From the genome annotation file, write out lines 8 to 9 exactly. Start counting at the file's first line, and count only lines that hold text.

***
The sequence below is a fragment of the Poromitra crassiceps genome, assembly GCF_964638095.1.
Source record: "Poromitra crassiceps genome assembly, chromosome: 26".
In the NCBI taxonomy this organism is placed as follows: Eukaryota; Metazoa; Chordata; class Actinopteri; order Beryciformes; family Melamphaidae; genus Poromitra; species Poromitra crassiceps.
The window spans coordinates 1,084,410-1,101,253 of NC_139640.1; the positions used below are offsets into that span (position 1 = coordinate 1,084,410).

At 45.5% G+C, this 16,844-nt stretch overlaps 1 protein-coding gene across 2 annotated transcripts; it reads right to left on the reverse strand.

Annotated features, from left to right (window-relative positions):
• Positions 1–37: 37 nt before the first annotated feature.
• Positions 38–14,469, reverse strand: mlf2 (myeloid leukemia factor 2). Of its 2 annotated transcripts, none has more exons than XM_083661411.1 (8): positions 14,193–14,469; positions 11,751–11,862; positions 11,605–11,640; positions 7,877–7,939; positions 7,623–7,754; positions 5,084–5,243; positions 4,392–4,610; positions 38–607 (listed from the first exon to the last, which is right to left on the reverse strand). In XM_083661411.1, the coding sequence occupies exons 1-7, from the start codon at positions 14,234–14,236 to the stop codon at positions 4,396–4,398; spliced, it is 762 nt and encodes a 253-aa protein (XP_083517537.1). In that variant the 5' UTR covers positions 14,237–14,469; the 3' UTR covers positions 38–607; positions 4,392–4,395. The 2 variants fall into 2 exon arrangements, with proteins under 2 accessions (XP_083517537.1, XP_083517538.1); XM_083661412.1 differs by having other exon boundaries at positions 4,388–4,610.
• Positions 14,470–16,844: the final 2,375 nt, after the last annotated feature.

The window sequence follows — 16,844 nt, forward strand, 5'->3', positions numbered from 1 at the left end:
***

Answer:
• Positions 38–14,469, reverse strand: mlf2 (myeloid leukemia factor 2). Of its 2 annotated transcripts, none has more exons than XM_083661411.1 (8): positions 14,193–14,469; positions 11,751–11,862; positions 11,605–11,640; positions 7,877–7,939; positions 7,623–7,754; positions 5,084–5,243; positions 4,392–4,610; positions 38–607 (listed from the first exon to the last, which is right to left on the reverse strand). In XM_083661411.1, the coding sequence occupies exons 1-7, from the start codon at positions 14,234–14,236 to the stop codon at positions 4,396–4,398; spliced, it is 762 nt and encodes a 253-aa protein (XP_083517537.1). In that variant the 5' UTR covers positions 14,237–14,469; the 3' UTR covers positions 38–607; positions 4,392–4,395. The 2 variants fall into 2 exon arrangements, with proteins under 2 accessions (XP_083517537.1, XP_083517538.1); XM_083661412.1 differs by having other exon boundaries at positions 4,388–4,610.
• Positions 14,470–16,844: the final 2,375 nt, after the last annotated feature.